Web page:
With no comment, the Sarasota County Commission on Aug. 21 voted unanimously to grant a permanent utility easement to Florida Power and Light Co. for “the construction, operation, and maintenance” of underground and above-ground electrical utility facilities to accommodate the planned stormwater treatment system for the Siesta Key Public Beach.
During the commission’s budget workshop on Aug. 20, Public Works Department Project Manager Carolyn Eastwood explained the easement would be needed to accommodate a pad, transformer and electrical connection for the ultraviolet light-treatment system for the stormwater project.
An Aug. 21 memo to the commission from Public Works Director James K. Harriott Jr. pointed out, “The water quality in the drainage piping system along Beach Road near the Siesta Key Public Beach does not meet water quality standards and has impacted the Public Beach through an existing ditch outfall system to the Gulf of Mexico.”
The beach has suffered “no swim” advisories in recent years because of bacterial contamination linked to the runoff into the Gulf of Mexico.
The purpose of the stormwater project, Harriott continued, is to protect public health and safety “by meeting recreational water quality standards.”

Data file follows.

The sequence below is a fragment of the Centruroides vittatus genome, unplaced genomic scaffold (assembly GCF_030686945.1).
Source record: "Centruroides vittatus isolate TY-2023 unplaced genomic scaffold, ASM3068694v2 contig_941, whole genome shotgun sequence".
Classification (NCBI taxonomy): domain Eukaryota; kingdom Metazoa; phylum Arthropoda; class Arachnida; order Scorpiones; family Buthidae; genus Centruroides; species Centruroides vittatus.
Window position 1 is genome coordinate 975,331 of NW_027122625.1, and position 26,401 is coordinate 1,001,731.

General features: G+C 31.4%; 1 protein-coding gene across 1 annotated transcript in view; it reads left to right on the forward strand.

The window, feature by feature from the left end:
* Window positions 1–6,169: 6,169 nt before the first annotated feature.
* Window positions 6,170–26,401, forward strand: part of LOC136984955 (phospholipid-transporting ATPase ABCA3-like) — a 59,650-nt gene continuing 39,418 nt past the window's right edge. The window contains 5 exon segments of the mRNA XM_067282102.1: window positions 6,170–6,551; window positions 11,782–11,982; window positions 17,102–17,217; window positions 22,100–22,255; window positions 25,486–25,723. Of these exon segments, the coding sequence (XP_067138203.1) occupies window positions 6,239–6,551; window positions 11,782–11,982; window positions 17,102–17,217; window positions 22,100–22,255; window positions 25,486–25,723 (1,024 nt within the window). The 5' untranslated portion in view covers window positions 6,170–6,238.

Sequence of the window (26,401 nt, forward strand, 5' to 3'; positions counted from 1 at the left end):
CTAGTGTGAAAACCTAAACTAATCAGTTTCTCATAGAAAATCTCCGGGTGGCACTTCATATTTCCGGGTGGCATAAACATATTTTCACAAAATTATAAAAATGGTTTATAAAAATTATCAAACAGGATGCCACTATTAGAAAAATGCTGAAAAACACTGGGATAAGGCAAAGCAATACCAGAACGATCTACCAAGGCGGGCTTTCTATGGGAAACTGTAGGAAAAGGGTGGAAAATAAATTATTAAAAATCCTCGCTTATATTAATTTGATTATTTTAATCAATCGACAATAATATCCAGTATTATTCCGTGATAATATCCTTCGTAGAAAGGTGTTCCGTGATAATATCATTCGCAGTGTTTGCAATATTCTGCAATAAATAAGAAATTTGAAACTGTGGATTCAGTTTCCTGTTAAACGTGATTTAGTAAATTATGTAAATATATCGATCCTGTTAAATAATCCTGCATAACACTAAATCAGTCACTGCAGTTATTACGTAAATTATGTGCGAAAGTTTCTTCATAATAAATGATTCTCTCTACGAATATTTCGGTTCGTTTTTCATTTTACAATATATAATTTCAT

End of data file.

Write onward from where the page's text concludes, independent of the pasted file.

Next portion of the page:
The memo also noted, “A wet retention pond approximately one acre in size is planned for improved treatment of stormwater. In routine rain events, stormwater will drain from the pond thorough an in-ground filter vault, a stormwater pump station and an ultraviolet-light disinfection unit.”
When county staff began designing the stormwater project several years ago, it looked into discharging treated water in the Grand Canal on Siesta Key. After hearing numerous complaints from residents living along the canal, staff was able to get the necessary permits to construct an underground pipe to discharge the treated stormwater about 2,000 feet offshore in the Gulf of Mexico, as Harriott’s memo also pointed out.
The start of the $1.5 million stormwater project has been delayed most recently by U.S. Army Corps of Engineers’ concerns about a wood-stork foraging area of the beach that would be affected by the project.
Eastwood explained during the commission workshop that staff was continuing to work with the Corps on mitigation for the disruption of that area.